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Judicary announces more drastic measures to contain coronavirus spread in courts

The Judiciary has announced more measures aimed at protecting its staff as well as members of the public from infection by the fast spreading coronavirus.

The additional guidelines were added to the initial ones outlined by Chief Justice David Maraga after the government urged employers to allow their employees to work from home except those offering essential services.

In a statement, the Chief Justice said from Monday March 16 members of the public will not be allowed entry into all court premises indefinitely, except for those seeking to file urgent matters.

“Those who will be allowed are those coming to file very urgent matters,” the statement read.

The president of the supreme court further instructed the courts to maintain a skeleton staff of three during this time the country is managing the new viral disease.

“Each court should maintain a skeleton staff of three (including a Court Administrator and Court Assistant) to serve at the Customer Care desk for purposes of attending to urgent filings and inform the duty Judge/Magistrate accordingly for necessary action,” Maraga said.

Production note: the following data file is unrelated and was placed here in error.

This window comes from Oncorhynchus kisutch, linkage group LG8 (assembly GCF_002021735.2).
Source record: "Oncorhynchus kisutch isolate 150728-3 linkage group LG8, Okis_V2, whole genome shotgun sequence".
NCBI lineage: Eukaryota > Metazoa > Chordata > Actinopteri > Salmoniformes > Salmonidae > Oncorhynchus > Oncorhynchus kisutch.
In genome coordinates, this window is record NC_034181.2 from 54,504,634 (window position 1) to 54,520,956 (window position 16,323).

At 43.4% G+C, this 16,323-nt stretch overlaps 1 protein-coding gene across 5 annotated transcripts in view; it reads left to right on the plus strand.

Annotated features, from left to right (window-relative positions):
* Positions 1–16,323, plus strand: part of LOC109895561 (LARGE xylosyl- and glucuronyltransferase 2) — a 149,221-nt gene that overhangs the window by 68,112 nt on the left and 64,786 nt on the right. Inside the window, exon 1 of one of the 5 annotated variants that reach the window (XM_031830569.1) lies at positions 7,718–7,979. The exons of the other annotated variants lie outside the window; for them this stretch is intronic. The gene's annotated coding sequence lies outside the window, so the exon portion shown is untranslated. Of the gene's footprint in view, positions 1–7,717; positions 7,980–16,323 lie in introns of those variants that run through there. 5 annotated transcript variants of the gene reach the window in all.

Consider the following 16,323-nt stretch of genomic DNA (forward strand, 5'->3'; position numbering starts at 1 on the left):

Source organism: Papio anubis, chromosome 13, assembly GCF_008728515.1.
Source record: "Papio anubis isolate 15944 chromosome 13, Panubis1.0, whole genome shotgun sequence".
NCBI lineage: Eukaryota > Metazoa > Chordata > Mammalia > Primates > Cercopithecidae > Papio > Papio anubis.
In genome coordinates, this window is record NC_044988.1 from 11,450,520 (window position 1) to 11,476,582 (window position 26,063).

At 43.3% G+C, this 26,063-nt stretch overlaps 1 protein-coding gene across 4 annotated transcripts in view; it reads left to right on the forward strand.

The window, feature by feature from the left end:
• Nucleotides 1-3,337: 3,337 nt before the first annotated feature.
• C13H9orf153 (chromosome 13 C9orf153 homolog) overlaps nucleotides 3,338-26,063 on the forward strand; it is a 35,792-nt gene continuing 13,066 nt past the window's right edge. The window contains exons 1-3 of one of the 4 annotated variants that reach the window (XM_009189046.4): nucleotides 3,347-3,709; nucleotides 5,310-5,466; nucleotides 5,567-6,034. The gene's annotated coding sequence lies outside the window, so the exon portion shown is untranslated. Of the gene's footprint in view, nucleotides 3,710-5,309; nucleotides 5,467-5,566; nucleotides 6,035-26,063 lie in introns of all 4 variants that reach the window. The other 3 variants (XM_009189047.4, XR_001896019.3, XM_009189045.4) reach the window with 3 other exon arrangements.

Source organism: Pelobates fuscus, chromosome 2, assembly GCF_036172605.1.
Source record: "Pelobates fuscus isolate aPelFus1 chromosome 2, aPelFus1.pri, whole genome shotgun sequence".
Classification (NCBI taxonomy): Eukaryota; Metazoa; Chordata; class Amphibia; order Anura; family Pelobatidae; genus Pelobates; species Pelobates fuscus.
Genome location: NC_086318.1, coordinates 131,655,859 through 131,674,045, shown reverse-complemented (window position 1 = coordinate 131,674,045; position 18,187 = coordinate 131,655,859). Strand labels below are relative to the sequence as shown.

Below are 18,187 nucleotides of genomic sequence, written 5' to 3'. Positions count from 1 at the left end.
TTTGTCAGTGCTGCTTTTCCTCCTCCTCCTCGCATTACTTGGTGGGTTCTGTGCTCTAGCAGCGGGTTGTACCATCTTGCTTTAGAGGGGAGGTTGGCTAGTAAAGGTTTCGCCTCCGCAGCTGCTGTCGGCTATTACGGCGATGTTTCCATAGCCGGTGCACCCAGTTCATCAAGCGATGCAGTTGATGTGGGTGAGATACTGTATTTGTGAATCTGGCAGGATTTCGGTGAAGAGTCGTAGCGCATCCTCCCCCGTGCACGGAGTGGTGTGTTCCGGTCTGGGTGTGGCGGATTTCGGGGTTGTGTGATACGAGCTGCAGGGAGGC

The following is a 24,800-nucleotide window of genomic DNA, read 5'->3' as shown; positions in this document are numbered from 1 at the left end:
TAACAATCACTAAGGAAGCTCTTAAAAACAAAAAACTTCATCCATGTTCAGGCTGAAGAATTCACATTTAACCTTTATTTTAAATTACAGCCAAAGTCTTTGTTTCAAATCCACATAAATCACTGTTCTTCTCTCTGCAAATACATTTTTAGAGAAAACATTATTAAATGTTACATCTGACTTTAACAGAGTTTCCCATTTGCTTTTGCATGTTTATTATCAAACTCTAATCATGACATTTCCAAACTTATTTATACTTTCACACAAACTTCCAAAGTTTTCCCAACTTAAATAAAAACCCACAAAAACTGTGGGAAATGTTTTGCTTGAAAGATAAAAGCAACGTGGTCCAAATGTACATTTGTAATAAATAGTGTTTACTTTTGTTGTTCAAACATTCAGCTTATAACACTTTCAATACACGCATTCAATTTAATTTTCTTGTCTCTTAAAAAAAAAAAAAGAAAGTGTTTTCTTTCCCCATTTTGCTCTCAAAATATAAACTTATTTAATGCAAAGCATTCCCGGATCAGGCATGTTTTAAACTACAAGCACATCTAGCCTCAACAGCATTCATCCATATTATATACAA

The directive further stated that there will be one duty Judge of each Superior Court in the case of a High Court Station and one Magistrate in the case of Magistrates’ Court.

It will be the role of the lean staff to advise the judges and judicial officers when urgent matters are filed.

The urgent matters will be heard every Thursday effective Thursday this week.

On Sunday, the National Council for the Administration of Justice led by the CJ suspended open court appearances for two weeks beginning Monday, March 16.

The Judiciary also stated that during the two-week period, with regard to new arrests, all cases except for serious ones will be dealt with at police stations based on guidelines to be issued by Inspector General of Police Hillary Mutyambai.